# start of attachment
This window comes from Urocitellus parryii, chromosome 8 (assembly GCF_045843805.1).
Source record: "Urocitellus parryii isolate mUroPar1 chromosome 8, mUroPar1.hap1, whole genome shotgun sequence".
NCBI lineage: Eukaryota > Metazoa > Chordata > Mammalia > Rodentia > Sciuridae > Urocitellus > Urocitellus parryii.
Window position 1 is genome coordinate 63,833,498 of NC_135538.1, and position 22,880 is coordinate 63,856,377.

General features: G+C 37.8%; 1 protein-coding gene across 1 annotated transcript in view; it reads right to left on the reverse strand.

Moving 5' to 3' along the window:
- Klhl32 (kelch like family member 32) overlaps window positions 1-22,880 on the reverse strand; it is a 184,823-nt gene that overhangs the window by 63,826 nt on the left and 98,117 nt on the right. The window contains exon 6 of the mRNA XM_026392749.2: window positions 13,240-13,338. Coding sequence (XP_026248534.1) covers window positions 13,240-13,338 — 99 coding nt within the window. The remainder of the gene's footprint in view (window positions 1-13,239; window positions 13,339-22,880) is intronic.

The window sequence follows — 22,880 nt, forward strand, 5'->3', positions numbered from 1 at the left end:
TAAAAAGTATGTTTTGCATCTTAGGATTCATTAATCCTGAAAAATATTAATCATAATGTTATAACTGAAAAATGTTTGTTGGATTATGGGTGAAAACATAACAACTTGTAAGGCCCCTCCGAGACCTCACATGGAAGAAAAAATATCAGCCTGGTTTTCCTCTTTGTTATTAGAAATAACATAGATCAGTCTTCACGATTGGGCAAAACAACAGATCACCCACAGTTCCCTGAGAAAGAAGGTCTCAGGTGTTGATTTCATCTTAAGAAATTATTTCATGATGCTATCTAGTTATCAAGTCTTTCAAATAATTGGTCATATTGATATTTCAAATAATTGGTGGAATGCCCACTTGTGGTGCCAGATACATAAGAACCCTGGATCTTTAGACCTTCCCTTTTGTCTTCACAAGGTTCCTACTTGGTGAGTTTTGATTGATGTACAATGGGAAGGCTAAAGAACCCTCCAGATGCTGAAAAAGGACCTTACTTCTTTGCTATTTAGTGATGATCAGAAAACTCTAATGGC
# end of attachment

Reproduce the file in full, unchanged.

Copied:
This window comes from Urocitellus parryii, chromosome 8 (assembly GCF_045843805.1).
Source record: "Urocitellus parryii isolate mUroPar1 chromosome 8, mUroPar1.hap1, whole genome shotgun sequence".
NCBI lineage: Eukaryota > Metazoa > Chordata > Mammalia > Rodentia > Sciuridae > Urocitellus > Urocitellus parryii.
Window position 1 is genome coordinate 63,833,498 of NC_135538.1, and position 22,880 is coordinate 63,856,377.

General features: G+C 37.8%; 1 protein-coding gene across 1 annotated transcript in view; it reads right to left on the reverse strand.

Moving 5' to 3' along the window:
- Klhl32 (kelch like family member 32) overlaps window positions 1-22,880 on the reverse strand; it is a 184,823-nt gene that overhangs the window by 63,826 nt on the left and 98,117 nt on the right. The window contains exon 6 of the mRNA XM_026392749.2: window positions 13,240-13,338. Coding sequence (XP_026248534.1) covers window positions 13,240-13,338 — 99 coding nt within the window. The remainder of the gene's footprint in view (window positions 1-13,239; window positions 13,339-22,880) is intronic.

The window sequence follows — 22,880 nt, forward strand, 5'->3', positions numbered from 1 at the left end:
TAAAAAGTATGTTTTGCATCTTAGGATTCATTAATCCTGAAAAATATTAATCATAATGTTATAACTGAAAAATGTTTGTTGGATTATGGGTGAAAACATAACAACTTGTAAGGCCCCTCCGAGACCTCACATGGAAGAAAAAATATCAGCCTGGTTTTCCTCTTTGTTATTAGAAATAACATAGATCAGTCTTCACGATTGGGCAAAACAACAGATCACCCACAGTTCCCTGAGAAAGAAGGTCTCAGGTGTTGATTTCATCTTAAGAAATTATTTCATGATGCTATCTAGTTATCAAGTCTTTCAAATAATTGGTCATATTGATATTTCAAATAATTGGTGGAATGCCCACTTGTGGTGCCAGATACATAAGAACCCTGGATCTTTAGACCTTCCCTTTTGTCTTCACAAGGTTCCTACTTGGTGAGTTTTGATTGATGTACAATGGGAAGGCTAAAGAACCCTCCAGATGCTGAAAAAGGACCTTACTTCTTTGCTATTTAGTGATGATCAGAAAACTCTAATGGC